The First Rule of Warfare is to “Know Your Enemy!” But, after the terrorist attacks on 9/11, George W. Bush declared a Global War on Terror. So, what does that mean? Have we been fighting a tactic: Terrorism? Are we fighting for Good, versus Evil? What exactly is IT? Also, is the fight, against this uncertain opponent, limited to the Middle East, or might it be global in scope? Unfortunately, as the “Coalition” was gearing-up to invade, George Bush waved the red flag—citing the Crusades. How damn ignorant can one man have been?
Ever since those terrorist attacks, many in Washington have attempted to assign the role of our new invisible adversary to Islam. Why didn’t Bush confront the Saudis, since 15 of the 19 terrorists were Saudi nationals? By falsely accusing Global Islam to be our new Enemy, the Administration had enabled our real enemy to gain more strength, while America tilted at windmills!
Many of us in the more secular West have trouble understanding the role of Religion in other cultures. Until approximately 1500 AD, Western Europe was considered to be somewhat of a cultural backwater, as compared go the Great Empires of the world. The source of all power was universally thought to be the King, Caliph, Bishop, etc, who was believed to have received it from God.
Eventually, however, Europeans began to question the role of the Kings, as well as the Pope, as they also began to doubt that the Earth was the center of the universe. As people began to think for themselves, an Intelligentsia evolved, which explored science, philosophy, geography, economics, etc.
As that transition occurred, Western Europe jumped ahead of the rest of the world in knowledge, in adventure, and in understanding how things worked. So, while Europe had become more secular, the importance of Religion, however, had not changed among the other great civilizations of the world!
Muslims seem to have maintained a feeling of commonality with one another, around the world. For instance, many of those who fought in Bosnia, Chechnya, and Croatia, toward the end of the Twentieth Century, have answered the call to Jihad in the Middle East. Similarly, Muslims from Asia, Australia, Europe and North America, joined-in as well. Accordingly, how do we fight something that we cannot define, nor do we even understand?
We hoist our arrogance on our Military; but, two major powers have not faced-off in battle since the middle of the last century. Frankly, American GI’s are: too weighed-down by all of the high-tech firepower that they carry on their backs; the sometimes unreliable air cover; conflicting command structures; and the lack of loyalty, by local soldiers, for the general that we propped-up to head the country. Meanwhile, the enemy can travel light, knows he has little that can disappoint him, and he can blend in with the populace; BUT…he is also fighting for a cause!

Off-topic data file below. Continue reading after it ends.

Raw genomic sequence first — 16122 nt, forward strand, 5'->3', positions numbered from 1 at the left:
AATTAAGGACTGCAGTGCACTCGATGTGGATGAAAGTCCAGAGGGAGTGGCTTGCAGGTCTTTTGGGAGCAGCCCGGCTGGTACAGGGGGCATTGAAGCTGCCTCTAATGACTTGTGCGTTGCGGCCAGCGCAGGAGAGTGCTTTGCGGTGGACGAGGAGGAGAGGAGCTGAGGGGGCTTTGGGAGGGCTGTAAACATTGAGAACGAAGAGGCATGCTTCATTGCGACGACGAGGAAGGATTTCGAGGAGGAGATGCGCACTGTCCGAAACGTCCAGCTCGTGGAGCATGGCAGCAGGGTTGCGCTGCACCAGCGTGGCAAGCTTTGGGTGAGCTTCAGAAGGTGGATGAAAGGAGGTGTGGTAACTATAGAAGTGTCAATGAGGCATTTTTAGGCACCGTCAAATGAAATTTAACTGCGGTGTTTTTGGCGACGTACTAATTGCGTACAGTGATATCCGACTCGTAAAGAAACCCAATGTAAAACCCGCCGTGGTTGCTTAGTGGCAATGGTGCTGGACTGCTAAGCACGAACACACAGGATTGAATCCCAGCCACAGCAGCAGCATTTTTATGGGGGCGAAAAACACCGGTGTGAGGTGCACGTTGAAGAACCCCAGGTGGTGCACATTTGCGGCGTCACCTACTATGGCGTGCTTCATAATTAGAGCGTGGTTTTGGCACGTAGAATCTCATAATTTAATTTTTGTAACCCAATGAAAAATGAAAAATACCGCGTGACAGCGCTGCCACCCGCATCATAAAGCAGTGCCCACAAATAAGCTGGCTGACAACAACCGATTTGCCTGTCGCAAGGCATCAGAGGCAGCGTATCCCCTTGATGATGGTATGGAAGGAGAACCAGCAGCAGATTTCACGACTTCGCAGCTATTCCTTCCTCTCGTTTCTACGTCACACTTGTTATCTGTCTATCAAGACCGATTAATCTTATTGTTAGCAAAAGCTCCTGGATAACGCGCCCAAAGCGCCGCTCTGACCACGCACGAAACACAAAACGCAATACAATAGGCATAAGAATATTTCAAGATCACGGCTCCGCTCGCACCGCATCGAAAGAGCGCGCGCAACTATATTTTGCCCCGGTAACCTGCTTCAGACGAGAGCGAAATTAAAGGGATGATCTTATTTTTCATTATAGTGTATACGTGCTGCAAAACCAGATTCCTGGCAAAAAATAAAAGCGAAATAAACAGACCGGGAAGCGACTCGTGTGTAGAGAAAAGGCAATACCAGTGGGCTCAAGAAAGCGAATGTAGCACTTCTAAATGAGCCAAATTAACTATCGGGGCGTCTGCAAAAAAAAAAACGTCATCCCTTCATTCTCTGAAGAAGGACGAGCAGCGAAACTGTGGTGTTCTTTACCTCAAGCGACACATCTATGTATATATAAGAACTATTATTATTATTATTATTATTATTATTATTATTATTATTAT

Rather than funding a large invading army, with firepower out the gazoo, we should focus a sizable portion of the State Department budget on devising vital parts of the cultural infrastructure, which is so lacking. By helping build that missing support structure, out in the villages, America can eliminate the environment in which terrorist groups and religious extremists thrive.
For instance, three or four decades ago, much of South and Southeast Asia had been in a situation similar to that of the current Middle East. Poverty and illiteracy were rampant! Also, that part of Asia has considerably more Muslims than does the Middle East. Through the transformation, perhaps following Japan’s lead, the local infrastructures began to change. Education, industry, viable health care, a functioning economy, and the standard of living began to rise. A better lifestyle goes a long way in combatting terrorism and extremism. Also, preventing war is more cost-effective than waging it, and it saves lives!
NOTE: For a much more in-depth explanation of how western Europe transformed, here is the comment on my Books That I Recommend tab: A great historical and scientific explanation of Who we are, Where we came from, and How we got here. The obvious idea is to understand our past in order to contemplate our future. Namely, what We, as a Species, will become in the future?